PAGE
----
Oxygen exhibits the best of hard science fiction and Christian writing. It is a superbly crafted technology thriller starring a Christian heroine whose faith development is a central issue. The story sets an Apollo-13 style mishap on a Mars mission fraught with hostile politics, conspiracy, sabotage, natural disasters, misplaced love, life-and-death choices, and profound spiritual testing. Time and again the four astronauts are written off as dead but find a way to survive, to trust, to believe, until.... The closer you get to the heart-sopping ending the harder it is to put this one down. Oxygen displays an authentic voice, an eye for detail, and a heart for writing. Great for SF fans who want a new breed of characters who deal with issues beyond the scientific and social, perfect for anyone wanting to learn what Christian science fiction could be. Very highly recommended. More, please. In paper from Bethany House.
Deed of Paksenarrion is Elizabeth Moon's Celtic fiction trilogy on Christian themes, and one of the best of the genre. I found the redemption/substitutionary sacrifice scenes to be very graphically drawn, and unsuitable for younger readers, but the story line and characterization are powerful. Nobility, little people, sword fights, castles, women warriors, rising high from humble beginnings, the conflict between good and evil--all the Celtic themes are there, and well-done. You can't put this down. Highly recommended. I'm not normally into space opera but Moon's future history books are good reads as well, especially if you're interested in women as military leaders.
Heir of Faxinor is a straight-line neo-Celtic fantasy-romance on Christian themes. Heroine Andrixine, is heir to an important province of Reshor. Manipulated by her ambitious uncle who wants Faxinor for himself, her life plays out on a stage dominated by incipient war with the evil kingdom of Sendorland. Yomnian the all-Creator selects her to bear His Spirit Sword, in which is instantiated His goodness, light, truth, and healing power. She must balance her duty to produce an heir for Faxinor, her obligations to represent Yomnian to Reshor through his sword, and her love for the young warrior Kalsan. In the course of events, she deals with her own poisoning, the kidnapping of her mother, assorted bandits, an army moving against her sister, the defection of her treacherous uncle, overzealous comrades, and the demands of leadership imposed by the sword.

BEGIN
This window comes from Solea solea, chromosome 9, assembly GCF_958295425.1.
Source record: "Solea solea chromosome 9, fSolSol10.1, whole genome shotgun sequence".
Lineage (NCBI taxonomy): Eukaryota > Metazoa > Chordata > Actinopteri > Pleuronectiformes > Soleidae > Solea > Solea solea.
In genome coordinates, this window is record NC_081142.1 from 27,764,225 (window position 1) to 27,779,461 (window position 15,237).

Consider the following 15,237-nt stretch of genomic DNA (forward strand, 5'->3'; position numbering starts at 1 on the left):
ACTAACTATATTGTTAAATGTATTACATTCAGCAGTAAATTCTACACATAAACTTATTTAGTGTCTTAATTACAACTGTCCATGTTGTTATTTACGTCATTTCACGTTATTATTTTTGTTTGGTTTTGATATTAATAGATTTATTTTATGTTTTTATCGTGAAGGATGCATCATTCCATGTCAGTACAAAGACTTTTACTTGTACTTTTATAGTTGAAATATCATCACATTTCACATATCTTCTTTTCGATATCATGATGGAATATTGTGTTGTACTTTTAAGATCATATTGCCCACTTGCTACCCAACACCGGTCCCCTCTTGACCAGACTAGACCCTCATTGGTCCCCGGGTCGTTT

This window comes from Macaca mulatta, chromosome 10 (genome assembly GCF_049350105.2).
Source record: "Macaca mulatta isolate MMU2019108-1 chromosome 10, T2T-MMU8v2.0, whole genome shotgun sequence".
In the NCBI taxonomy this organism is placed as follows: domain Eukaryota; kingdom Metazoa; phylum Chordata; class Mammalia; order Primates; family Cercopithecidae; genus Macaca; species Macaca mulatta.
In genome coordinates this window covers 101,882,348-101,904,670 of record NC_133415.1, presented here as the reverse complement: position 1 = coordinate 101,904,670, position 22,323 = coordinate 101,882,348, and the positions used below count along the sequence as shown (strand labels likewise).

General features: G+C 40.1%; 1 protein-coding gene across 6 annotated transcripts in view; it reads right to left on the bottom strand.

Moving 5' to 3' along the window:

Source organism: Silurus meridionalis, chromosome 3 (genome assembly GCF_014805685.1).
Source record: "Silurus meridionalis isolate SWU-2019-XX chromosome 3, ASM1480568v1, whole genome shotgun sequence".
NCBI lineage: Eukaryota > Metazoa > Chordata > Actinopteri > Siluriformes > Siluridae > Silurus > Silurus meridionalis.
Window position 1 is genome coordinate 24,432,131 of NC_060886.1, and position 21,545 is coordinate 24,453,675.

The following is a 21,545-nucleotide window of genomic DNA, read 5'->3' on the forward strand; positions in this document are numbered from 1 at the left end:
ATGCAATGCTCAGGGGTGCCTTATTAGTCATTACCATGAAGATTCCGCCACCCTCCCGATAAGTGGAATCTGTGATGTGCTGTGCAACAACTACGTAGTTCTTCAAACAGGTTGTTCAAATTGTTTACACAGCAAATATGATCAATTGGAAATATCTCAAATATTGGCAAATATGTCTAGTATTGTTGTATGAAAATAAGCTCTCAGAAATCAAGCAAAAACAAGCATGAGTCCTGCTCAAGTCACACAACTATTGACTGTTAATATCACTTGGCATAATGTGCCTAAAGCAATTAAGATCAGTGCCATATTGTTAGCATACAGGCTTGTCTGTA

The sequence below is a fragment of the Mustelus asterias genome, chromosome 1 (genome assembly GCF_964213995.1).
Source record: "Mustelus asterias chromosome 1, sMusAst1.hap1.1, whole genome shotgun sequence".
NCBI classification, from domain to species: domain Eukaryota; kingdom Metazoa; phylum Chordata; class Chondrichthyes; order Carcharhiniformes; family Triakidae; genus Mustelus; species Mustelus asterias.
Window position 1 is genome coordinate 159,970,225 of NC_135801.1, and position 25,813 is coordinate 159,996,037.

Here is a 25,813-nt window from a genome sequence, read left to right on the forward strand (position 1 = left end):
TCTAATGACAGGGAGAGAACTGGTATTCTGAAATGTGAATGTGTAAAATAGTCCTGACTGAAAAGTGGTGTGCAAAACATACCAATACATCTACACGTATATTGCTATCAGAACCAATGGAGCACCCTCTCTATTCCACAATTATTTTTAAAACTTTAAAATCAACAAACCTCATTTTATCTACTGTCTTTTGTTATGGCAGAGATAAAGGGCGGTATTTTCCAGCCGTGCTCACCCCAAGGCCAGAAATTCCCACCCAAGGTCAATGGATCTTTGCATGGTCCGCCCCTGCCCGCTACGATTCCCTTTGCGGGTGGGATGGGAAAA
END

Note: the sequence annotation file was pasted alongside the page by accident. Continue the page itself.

Author Michelle Levigne draws her characters with blunt, broad strokes. There is no moral ambiguity here; all are wholly good or evil, and Andrixine's own struggles are with external evil and conflicting goods, not much with fallen elements in herself. The plot is single-threaded and unidirectional, so the reader is not asked to work at sorting out people and events, nor is there much suspense at the outcomes. Yet Heir of Faxinor is an entertaining read, great for an evening's escapism. The publisher has done a superb job of the editing; the almost error-free book is a much more professional product than some e-book offerings. A bargain e-book at US$ 4.95 on disk and a dollar less for an HTML download from MountainView Publishing. Recommended.